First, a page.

• "Poetry is everything to me" : Selected Works by Arushi (aera) Rege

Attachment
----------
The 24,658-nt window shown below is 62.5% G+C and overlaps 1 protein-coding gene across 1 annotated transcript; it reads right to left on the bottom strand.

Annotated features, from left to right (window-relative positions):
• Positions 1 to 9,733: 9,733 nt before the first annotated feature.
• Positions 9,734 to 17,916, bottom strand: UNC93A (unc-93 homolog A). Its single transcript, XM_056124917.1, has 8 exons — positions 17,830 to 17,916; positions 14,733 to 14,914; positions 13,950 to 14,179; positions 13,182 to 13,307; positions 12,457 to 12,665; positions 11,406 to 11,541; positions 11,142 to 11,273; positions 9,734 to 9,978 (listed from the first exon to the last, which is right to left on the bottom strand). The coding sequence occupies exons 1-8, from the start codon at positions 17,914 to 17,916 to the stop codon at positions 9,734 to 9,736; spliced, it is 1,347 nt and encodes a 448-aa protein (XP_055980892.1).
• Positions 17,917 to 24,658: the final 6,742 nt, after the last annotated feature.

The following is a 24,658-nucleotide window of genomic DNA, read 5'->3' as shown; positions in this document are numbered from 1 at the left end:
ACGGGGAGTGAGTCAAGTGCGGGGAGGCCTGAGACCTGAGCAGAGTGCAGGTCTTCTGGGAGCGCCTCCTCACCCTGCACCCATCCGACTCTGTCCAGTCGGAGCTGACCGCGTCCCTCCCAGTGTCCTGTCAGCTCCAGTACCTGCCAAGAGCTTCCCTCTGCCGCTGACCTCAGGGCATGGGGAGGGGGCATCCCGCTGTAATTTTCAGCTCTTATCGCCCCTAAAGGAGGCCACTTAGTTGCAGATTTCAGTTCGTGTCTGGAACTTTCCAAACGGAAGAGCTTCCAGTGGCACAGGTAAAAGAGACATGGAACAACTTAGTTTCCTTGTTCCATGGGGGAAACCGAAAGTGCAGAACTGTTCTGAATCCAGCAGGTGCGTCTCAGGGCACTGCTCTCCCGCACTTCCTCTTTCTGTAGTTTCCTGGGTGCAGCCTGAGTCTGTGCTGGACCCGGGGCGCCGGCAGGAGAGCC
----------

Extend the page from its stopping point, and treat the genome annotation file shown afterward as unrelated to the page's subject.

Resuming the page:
Foreward by Sasha Anand | By Arushi (aera) Rege As we come into the month of May, most students face some familiar feeling. The sound of the trees, the incoming feeling of a summer yet again, and of course: finals week. This month at The Youth Press, we are all too well aware of the feelings that finals week brings, but for some besides a heightened sense of stress, maybe depressive thoughts, or something worse. This is one of the primary reasons our team has decided on the theme of "healthy habits" for this months theme. As students, we understand more than anyone what teenagers go through by the end of the school year and encourage every teen to take a moment for themselves, even if it seems impossible. Often that moment, for some, can mean the difference between life and death. Remember that the life is made up of more than one moment and that there is always someone who cares about you and believes in your future, even if you dont yourself. This month, we will hear from a student who worked through their own struggles, with a unique healthy habit: poetry. If you are facing suicidal thoughts, need someone to talk to, or are in distress call or text 988 On what inspires them to write: I mostly write in order to best work my way through my emotions. I started writing because I had a lot of emotions to work through, coming out of a bad period of mental health. In essence, I wrote because if I didn't, I would've died. I use poetry as a method of ensuring that I can discuss my emotions and harder aspects of my life, while also ensuring that I continue to do something I really love. Poetry is everything to me. It's a way of communicating with others, a method of expending my emotions in a healthy manner, and a way to continue to produce work with a lot of creativity. twin exit wounds & a love song the myth starts with a hello baby; the myth starts with my hand on yours & my lifeline placed on kissed-raw lips & whiskey-flavored mouths; the myth starts with prometheus & fire & a penchant to burn. you have a need to set things on fire & i’m the matchstick willing to be lit aflame; the myth starts with strobe lights & meteor showers we pretended were falling down to scorch; we deserve this, you know, the ring of fire we pretend we can’t feel under stars that scream for recognition; the myth starts like this, we pretend to dance underneath the candlelight. waltz. salsa. the details don’t matter; the myth starts like this, i think if i met the goddess of beauty, she’d take your face & your voice & your body & she’d be you; the myth starts with a halo of galaxies untold & a fire under our asses & my rage (love) sold out a concert hall & i screamed until my throat was raw & my fingers cut into the filets only a violinist could achieve. (the truth is my rage barely fills my body, an exit wound with no point of entry.); the myth starts with agni & a story about love & a cheesy line about the tunnel of love & how you’d never let me go if you had the option; each morning an elegy & each afternoon a funeral & each night a burning pyre (burning love burning body burning hearts); the myth goes like this – i tell you i remember what it feels like to be lit aflame, paper-mache skin & nyx’s red lipstick (shade copenhagen) & the raw red of my skin on yours – we pretend this is what nights upon nights look like (not a burning pyre. never the burning pyre; a nightmare long forgotten, a bullet hole with no casing). we pretend this means you never leave. we pretend this means i need you to stay (we pretend that i’m burning. this means i need you to stay. this means i pretend i’m not lying. this means the ring of fire has our name on it & the halo’s a scorching earth or a broken promise or a moth towards lightning or a self-portrait in only one color). the myth ends with a hello baby; the myth ends with the ending we deserve, an unfinished poem & a story that refuses to burn & a man that controls fate (leaving. staying. what does it matter anymore); the myth ends with this: i step on your toes when we dance the waltz (there’s something poetic about this, how the air burns with the desire of it all, how we’re locked together with a halo & a ring of fire); the myth ends like this: we just want to love, baby. we just want to be two exit wounds with no point of entry. we just want to take up space. we just want to burn. dust storm season when it says pull over it really means / don’t get caught in / endless sea of brown / emergency warning blares / you pull over / sit down / get comfortable / siren song won’t leave for an hour / our deserted city awaits / what i mean is its / one hundred and twelve degrees / and we’re doomed anyways / no point in getting out / what i mean is we can / sit here and chat / dust storm warning means / its arizona / so it's summer, so its dry pools and suburbia / cancel the touch tank, darling / the storm hasn’t rolled over yet / what i mean is my skin is the same color / as the storm / what i mean is i’m sitting / in your car / hoping for death to roll over / play dead itself / what i mean is its / dust storm season / so the cacti are withered / so its a dry heat / so the dust storm warning continues / pull over, darling / we can’t win if we’re all dead / the storm isn’t going anywhere / just recline the seats / we can stay here a while / so it’s summer, babe / so it’s suburbia / so it’s suicide / so it’s empty pools / cracked lips, bloody with disuse / sweat soaking my bra / the machinery has rusted! / rejoice again! / god’s still roaming this earth / what i mean is / maybe we aren’t doomed this time / maybe we haven’t lost against all odds / maybe the house doesn’t have to win again / what i mean is that / i need you to stop thinking i’m the storm / what i mean is / i promise i’m not / fundamentally unlovable / please, darling / you’re here with me, aren’t you? / what i mean is i need you / to pretend that we aren’t dying / or already dead / or something in between / what i mean is i need you / to look at me like you love me / what i mean is i need you / to pretend the skies aren’t red / to pretend this isn’t how the world ends / what i mean is / my skin is the same color / as the storm / so its dust storm season / so its suicide / so its suburbia / so i’m sorry / what i mean is / the radio static continues in the background / what i mean is my skin is the same color / as the storm / i need you / to stop thinking of me / as if i’m the storm / i need you to learn who i am / i need you to turn off the siren / i need you to say my name right lifecycle & love i know i promised you that i’d love you forever but baby i think i’m stuck on the notion of how i’m going to remember you longer than i’ve loved you. it goes like this, you call me again, on the phone & i promise that i haven’t been taking tylenol again. i’m thinking of kissing the boy on the phone i’m thinking about being a boy i’m thinking that maybe growth & change are just words that mean “i don’t have you anymore & i don’t think i’ll ever know how to live my life without you.” so maybe i’m the villain here, baby, i know what this looks like. under fluorescent streetlights & bright red skies, i know you’re staring at the girlboy i’m becoming & thinking about how i couldn’t grow (change) enough for this to be enough. i’m a broken record & you’re a broken heart about promises that i’m going to change & you’re going to be here forever. i know we’re desperately holding on, in as many languages as we can. sonya, tujhavara prem aahe maala. i know too many languages, baby, and i don’t know how to love you in enough of them. so just. entertain the idea that growth & change are lies we tell ourselves to become better people because i said i’d end my life cycle with you birth death birth death birth death (somewhere in between it’s about how i’d never leave you. somewhere in between it becomes romance) & tell me. am i going to be a chrysalis forever? am i going to be your pretty little butterfly? representative of all that you wanted but couldn’t have? are you going to keep me to be this little lifecycle replica of what love is (birth. death. repeat.) (verse. chorus. repeat.) i’m sorry baby, we know how the world works. we know how life works. we know what it means to change & i know i’d grow & change if it meant you’d stay & if it meant you’d be mine or baby. (birth. death. repeat.) ode to frank ocean’s cayendo aqui, acaso voy cayendo sing to me softly, my simple angel make me pretend the world’s not ending or dying or dead already because i can’t think with all this fuss i can’t be with all this noise aqui, acaso voy cayendo because at least as the world’s ending frank ocean is still singing and the world is ending and nothing is okay but at least frank ocean is still singing. turn the radio off, love, we don’t need to hear about the crisis, we already know what’s going on, we already know how the story ends because frank ocean is singing so it must be dead of night or four-fifteen in the afternoon or when i miss you terribly or when i’ve gone and broken my heart again because you don’t know how to love me in a way i understand but the world is ending and perhaps we can wait for a bit because frank ocean is singing aqui, acaso voy cayendo here, in this parking lot with the fluorescent orange streetlights that burn the image of you leaving because you always leave and i’ve never seen you stay, not for your mother on her deathbed and not for me when i need you and not for yourself when the world’s ending and aqui, acaso voy cayendo sing for me softly, my simple angel while you tell me your tales of woe because darling, the world is ending and you won’t stay but you won’t leave either so at least keep me company in the world’s final moments even though you’ve never wanted to be here. i kept you as the moon keeps the tides as the sun keeps the moon as we are just celestial bodies because the human race is just a bunch of tiny stars tiny atoms except atoms never touch so i’ve never held you, darling except fuck it, frank ocean is singing and the world is ending anyways so sing to me softly, my simple angel and tell me your tales of woe, porque aqui, acaso vamos cayendo Arushis Website